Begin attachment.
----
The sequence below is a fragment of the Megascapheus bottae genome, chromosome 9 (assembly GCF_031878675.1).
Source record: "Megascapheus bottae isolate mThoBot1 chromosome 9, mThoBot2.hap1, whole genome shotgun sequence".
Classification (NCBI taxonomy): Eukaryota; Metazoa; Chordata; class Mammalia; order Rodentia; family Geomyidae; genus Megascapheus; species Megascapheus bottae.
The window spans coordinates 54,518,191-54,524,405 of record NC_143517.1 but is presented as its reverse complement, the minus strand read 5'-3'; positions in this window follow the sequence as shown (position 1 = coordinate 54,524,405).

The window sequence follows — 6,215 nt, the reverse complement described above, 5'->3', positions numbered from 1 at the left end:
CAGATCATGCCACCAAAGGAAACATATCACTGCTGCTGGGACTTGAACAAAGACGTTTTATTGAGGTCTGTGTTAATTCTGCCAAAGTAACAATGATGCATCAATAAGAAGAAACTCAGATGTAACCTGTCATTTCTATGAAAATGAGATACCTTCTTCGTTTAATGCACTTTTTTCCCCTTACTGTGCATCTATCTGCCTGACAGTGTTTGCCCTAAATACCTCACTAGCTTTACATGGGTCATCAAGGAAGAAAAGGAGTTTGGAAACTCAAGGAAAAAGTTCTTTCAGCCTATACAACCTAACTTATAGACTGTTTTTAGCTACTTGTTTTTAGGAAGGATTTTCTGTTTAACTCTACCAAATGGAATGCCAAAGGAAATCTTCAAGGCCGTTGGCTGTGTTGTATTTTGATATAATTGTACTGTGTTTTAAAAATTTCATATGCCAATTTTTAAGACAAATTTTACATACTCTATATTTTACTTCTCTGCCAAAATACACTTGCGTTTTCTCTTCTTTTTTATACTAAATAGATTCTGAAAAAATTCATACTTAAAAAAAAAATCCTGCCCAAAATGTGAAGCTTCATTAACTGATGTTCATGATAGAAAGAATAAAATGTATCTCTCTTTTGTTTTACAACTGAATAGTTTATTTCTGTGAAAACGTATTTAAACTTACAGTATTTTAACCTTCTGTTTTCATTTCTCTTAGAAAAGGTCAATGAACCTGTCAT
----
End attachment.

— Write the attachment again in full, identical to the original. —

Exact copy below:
The sequence below is a fragment of the Megascapheus bottae genome, chromosome 9 (assembly GCF_031878675.1).
Source record: "Megascapheus bottae isolate mThoBot1 chromosome 9, mThoBot2.hap1, whole genome shotgun sequence".
Classification (NCBI taxonomy): Eukaryota; Metazoa; Chordata; class Mammalia; order Rodentia; family Geomyidae; genus Megascapheus; species Megascapheus bottae.
The window spans coordinates 54,518,191-54,524,405 of record NC_143517.1 but is presented as its reverse complement, the minus strand read 5'-3'; positions in this window follow the sequence as shown (position 1 = coordinate 54,524,405).

The window sequence follows — 6,215 nt, the reverse complement described above, 5'->3', positions numbered from 1 at the left end:
CAGATCATGCCACCAAAGGAAACATATCACTGCTGCTGGGACTTGAACAAAGACGTTTTATTGAGGTCTGTGTTAATTCTGCCAAAGTAACAATGATGCATCAATAAGAAGAAACTCAGATGTAACCTGTCATTTCTATGAAAATGAGATACCTTCTTCGTTTAATGCACTTTTTTCCCCTTACTGTGCATCTATCTGCCTGACAGTGTTTGCCCTAAATACCTCACTAGCTTTACATGGGTCATCAAGGAAGAAAAGGAGTTTGGAAACTCAAGGAAAAAGTTCTTTCAGCCTATACAACCTAACTTATAGACTGTTTTTAGCTACTTGTTTTTAGGAAGGATTTTCTGTTTAACTCTACCAAATGGAATGCCAAAGGAAATCTTCAAGGCCGTTGGCTGTGTTGTATTTTGATATAATTGTACTGTGTTTTAAAAATTTCATATGCCAATTTTTAAGACAAATTTTACATACTCTATATTTTACTTCTCTGCCAAAATACACTTGCGTTTTCTCTTCTTTTTTATACTAAATAGATTCTGAAAAAATTCATACTTAAAAAAAAAATCCTGCCCAAAATGTGAAGCTTCATTAACTGATGTTCATGATAGAAAGAATAAAATGTATCTCTCTTTTGTTTTACAACTGAATAGTTTATTTCTGTGAAAACGTATTTAAACTTACAGTATTTTAACCTTCTGTTTTCATTTCTCTTAGAAAAGGTCAATGAACCTGTCAT